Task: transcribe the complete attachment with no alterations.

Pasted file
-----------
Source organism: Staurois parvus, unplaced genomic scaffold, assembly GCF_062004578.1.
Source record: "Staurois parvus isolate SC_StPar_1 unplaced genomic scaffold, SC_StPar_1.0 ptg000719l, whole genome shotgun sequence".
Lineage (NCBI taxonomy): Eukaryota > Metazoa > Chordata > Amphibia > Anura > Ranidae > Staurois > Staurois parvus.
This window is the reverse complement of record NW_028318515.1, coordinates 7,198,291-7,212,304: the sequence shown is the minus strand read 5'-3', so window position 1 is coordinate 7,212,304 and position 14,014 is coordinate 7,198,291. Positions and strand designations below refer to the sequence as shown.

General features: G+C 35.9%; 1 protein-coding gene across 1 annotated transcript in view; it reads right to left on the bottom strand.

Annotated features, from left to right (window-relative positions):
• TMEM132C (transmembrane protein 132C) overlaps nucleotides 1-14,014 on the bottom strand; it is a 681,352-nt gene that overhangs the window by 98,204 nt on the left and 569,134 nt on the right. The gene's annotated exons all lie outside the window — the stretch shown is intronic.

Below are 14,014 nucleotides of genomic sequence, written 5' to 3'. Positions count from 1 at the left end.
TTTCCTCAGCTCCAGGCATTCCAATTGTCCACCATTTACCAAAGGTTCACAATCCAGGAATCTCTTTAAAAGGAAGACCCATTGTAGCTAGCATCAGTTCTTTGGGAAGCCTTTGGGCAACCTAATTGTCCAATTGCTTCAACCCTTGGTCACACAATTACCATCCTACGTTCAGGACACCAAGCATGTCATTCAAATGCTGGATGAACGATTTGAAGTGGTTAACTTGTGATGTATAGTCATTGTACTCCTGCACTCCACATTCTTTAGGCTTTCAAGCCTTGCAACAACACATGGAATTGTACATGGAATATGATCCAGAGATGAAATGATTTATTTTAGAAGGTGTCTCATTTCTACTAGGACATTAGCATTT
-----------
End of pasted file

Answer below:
Source organism: Staurois parvus, unplaced genomic scaffold, assembly GCF_062004578.1.
Source record: "Staurois parvus isolate SC_StPar_1 unplaced genomic scaffold, SC_StPar_1.0 ptg000719l, whole genome shotgun sequence".
Lineage (NCBI taxonomy): Eukaryota > Metazoa > Chordata > Amphibia > Anura > Ranidae > Staurois > Staurois parvus.
This window is the reverse complement of record NW_028318515.1, coordinates 7,198,291-7,212,304: the sequence shown is the minus strand read 5'-3', so window position 1 is coordinate 7,212,304 and position 14,014 is coordinate 7,198,291. Positions and strand designations below refer to the sequence as shown.

General features: G+C 35.9%; 1 protein-coding gene across 1 annotated transcript in view; it reads right to left on the bottom strand.

Annotated features, from left to right (window-relative positions):
• TMEM132C (transmembrane protein 132C) overlaps nucleotides 1-14,014 on the bottom strand; it is a 681,352-nt gene that overhangs the window by 98,204 nt on the left and 569,134 nt on the right. The gene's annotated exons all lie outside the window — the stretch shown is intronic.

Below are 14,014 nucleotides of genomic sequence, written 5' to 3'. Positions count from 1 at the left end.
TTTCCTCAGCTCCAGGCATTCCAATTGTCCACCATTTACCAAAGGTTCACAATCCAGGAATCTCTTTAAAAGGAAGACCCATTGTAGCTAGCATCAGTTCTTTGGGAAGCCTTTGGGCAACCTAATTGTCCAATTGCTTCAACCCTTGGTCACACAATTACCATCCTACGTTCAGGACACCAAGCATGTCATTCAAATGCTGGATGAACGATTTGAAGTGGTTAACTTGTGATGTATAGTCATTGTACTCCTGCACTCCACATTCTTTAGGCTTTCAAGCCTTGCAACAACACATGGAATTGTACATGGAATATGATCCAGAGATGAAATGATTTATTTTAGAAGGTGTCTCATTTCTACTAGGACATTAGCATTT